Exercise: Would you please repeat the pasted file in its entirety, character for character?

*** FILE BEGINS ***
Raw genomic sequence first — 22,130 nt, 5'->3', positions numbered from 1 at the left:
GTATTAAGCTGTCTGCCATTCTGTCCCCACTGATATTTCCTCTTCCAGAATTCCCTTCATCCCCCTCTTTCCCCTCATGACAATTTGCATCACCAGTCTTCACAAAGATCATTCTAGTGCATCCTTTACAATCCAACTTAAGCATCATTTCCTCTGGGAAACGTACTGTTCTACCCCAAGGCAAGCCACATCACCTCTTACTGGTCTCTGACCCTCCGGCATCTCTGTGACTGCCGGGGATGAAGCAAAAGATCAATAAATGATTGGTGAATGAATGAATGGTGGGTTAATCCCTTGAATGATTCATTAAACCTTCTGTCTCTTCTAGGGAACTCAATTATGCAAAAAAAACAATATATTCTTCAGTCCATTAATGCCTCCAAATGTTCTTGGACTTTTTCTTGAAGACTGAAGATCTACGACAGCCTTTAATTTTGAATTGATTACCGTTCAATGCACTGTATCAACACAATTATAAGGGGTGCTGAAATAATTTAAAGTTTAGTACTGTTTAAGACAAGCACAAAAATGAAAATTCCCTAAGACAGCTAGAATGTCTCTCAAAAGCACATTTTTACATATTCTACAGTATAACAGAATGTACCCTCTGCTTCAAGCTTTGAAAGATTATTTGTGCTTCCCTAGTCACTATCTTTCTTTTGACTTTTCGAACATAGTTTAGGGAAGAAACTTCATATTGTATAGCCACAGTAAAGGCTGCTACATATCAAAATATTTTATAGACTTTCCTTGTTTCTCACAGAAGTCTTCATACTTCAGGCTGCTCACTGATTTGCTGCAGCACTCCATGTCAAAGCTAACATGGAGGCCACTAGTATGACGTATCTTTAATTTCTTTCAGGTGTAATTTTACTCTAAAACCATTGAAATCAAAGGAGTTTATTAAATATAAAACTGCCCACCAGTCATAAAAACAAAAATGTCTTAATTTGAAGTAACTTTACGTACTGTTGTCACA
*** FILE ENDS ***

Raw genomic sequence first — 22,130 nt, 5'->3', positions numbered from 1 at the left:
GTATTAAGCTGTCTGCCATTCTGTCCCCACTGATATTTCCTCTTCCAGAATTCCCTTCATCCCCCTCTTTCCCCTCATGACAATTTGCATCACCAGTCTTCACAAAGATCATTCTAGTGCATCCTTTACAATCCAACTTAAGCATCATTTCCTCTGGGAAACGTACTGTTCTACCCCAAGGCAAGCCACATCACCTCTTACTGGTCTCTGACCCTCCGGCATCTCTGTGACTGCCGGGGATGAAGCAAAAGATCAATAAATGATTGGTGAATGAATGAATGGTGGGTTAATCCCTTGAATGATTCATTAAACCTTCTGTCTCTTCTAGGGAACTCAATTATGCAAAAAAAACAATATATTCTTCAGTCCATTAATGCCTCCAAATGTTCTTGGACTTTTTCTTGAAGACTGAAGATCTACGACAGCCTTTAATTTTGAATTGATTACCGTTCAATGCACTGTATCAACACAATTATAAGGGGTGCTGAAATAATTTAAAGTTTAGTACTGTTTAAGACAAGCACAAAAATGAAAATTCCCTAAGACAGCTAGAATGTCTCTCAAAAGCACATTTTTACATATTCTACAGTATAACAGAATGTACCCTCTGCTTCAAGCTTTGAAAGATTATTTGTGCTTCCCTAGTCACTATCTTTCTTTTGACTTTTCGAACATAGTTTAGGGAAGAAACTTCATATTGTATAGCCACAGTAAAGGCTGCTACATATCAAAATATTTTATAGACTTTCCTTGTTTCTCACAGAAGTCTTCATACTTCAGGCTGCTCACTGATTTGCTGCAGCACTCCATGTCAAAGCTAACATGGAGGCCACTAGTATGACGTATCTTTAATTTCTTTCAGGTGTAATTTTACTCTAAAACCATTGAAATCAAAGGAGTTTATTAAATATAAAACTGCCCACCAGTCATAAAAACAAAAATGTCTTAATTTGAAGTAACTTTACGTACTGTTGTCACA